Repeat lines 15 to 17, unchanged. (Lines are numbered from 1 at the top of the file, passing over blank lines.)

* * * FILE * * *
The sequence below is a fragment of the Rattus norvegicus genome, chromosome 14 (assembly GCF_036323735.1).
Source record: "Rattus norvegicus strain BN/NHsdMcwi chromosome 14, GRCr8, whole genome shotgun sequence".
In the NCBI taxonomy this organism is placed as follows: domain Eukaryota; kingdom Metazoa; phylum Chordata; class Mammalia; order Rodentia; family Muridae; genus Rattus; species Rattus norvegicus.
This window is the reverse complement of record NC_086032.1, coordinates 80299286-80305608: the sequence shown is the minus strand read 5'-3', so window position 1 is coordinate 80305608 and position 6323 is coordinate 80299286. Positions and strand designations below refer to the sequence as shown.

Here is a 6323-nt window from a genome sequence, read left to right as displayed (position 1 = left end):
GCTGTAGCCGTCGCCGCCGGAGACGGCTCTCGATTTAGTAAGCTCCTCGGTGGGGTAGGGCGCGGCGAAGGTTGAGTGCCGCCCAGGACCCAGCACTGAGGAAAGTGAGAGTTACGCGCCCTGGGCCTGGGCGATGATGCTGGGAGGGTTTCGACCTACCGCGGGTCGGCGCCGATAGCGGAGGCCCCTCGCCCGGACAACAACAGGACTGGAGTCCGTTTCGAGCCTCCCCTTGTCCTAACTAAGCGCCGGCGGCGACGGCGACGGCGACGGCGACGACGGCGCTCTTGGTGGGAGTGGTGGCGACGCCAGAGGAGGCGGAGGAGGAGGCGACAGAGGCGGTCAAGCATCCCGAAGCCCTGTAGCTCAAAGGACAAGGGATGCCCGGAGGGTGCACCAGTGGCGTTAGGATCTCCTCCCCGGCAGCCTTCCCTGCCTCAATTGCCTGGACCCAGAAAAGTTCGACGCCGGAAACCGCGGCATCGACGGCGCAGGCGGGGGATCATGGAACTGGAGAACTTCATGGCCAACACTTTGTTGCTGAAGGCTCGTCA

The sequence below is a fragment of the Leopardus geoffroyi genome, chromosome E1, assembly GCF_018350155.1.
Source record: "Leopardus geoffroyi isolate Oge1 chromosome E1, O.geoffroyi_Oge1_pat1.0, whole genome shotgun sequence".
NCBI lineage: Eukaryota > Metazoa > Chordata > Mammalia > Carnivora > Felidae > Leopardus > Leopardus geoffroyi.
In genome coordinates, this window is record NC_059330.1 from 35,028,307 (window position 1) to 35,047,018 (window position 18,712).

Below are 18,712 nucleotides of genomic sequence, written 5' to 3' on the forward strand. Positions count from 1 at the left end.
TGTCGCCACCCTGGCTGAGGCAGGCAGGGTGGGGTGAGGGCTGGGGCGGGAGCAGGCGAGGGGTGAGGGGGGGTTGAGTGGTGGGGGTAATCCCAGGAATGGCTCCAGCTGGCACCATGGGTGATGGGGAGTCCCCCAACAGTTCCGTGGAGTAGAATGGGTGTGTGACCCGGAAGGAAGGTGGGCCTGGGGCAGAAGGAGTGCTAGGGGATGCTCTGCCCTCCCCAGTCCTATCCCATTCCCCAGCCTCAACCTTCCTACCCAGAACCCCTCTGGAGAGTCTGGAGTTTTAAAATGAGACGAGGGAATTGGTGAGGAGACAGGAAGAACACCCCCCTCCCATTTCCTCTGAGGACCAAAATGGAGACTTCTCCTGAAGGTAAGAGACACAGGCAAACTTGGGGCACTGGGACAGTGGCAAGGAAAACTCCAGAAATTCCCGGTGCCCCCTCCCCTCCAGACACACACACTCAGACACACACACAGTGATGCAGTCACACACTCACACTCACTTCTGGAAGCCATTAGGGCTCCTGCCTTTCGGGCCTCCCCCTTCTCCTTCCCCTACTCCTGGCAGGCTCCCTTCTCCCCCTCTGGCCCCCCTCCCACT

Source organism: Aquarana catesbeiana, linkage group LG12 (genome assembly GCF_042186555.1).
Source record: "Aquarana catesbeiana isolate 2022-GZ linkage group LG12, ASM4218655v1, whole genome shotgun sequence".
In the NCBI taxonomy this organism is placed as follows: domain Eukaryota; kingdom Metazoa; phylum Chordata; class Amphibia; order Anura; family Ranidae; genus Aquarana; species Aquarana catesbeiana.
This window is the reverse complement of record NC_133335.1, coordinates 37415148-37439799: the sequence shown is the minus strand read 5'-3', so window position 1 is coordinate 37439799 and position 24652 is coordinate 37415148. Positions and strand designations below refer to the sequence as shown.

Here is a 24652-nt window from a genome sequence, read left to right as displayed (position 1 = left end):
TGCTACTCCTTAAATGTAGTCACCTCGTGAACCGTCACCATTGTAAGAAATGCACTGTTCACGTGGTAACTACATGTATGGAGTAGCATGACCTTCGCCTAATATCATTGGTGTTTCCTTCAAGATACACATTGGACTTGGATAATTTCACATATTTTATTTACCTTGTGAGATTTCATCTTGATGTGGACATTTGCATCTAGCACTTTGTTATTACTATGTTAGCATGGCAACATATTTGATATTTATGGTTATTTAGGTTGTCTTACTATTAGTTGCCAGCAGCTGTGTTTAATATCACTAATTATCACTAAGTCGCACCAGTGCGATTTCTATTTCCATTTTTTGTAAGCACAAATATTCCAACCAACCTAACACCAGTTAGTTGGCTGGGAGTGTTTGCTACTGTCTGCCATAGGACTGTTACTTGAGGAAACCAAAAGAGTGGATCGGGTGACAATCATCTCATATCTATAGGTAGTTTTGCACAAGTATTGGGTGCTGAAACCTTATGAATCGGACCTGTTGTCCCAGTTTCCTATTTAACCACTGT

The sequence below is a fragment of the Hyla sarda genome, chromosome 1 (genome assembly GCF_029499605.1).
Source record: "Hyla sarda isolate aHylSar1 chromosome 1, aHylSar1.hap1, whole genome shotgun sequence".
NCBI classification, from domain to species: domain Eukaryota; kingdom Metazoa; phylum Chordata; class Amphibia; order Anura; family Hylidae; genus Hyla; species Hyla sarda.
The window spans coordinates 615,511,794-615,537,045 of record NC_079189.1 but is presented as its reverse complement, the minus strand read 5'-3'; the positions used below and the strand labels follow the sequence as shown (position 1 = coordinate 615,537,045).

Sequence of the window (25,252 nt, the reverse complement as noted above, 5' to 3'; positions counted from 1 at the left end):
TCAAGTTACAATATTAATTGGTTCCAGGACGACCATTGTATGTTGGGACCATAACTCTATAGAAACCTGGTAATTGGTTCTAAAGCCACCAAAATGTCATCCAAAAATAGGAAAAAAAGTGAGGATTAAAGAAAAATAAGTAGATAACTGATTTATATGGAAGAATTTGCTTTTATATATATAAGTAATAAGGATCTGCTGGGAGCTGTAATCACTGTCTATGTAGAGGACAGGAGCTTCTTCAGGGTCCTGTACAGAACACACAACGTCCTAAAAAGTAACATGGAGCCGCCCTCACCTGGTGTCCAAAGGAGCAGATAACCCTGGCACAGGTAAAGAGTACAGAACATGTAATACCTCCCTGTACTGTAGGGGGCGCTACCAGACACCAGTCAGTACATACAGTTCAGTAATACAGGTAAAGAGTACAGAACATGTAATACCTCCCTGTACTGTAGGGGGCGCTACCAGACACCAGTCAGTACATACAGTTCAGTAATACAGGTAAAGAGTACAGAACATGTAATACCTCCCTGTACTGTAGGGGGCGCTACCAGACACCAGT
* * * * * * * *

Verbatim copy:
In the NCBI taxonomy this organism is placed as follows: domain Eukaryota; kingdom Metazoa; phylum Chordata; class Amphibia; order Anura; family Ranidae; genus Aquarana; species Aquarana catesbeiana.
This window is the reverse complement of record NC_133335.1, coordinates 37415148-37439799: the sequence shown is the minus strand read 5'-3', so window position 1 is coordinate 37439799 and position 24652 is coordinate 37415148. Positions and strand designations below refer to the sequence as shown.

Here is a 24652-nt window from a genome sequence, read left to right as displayed (position 1 = left end):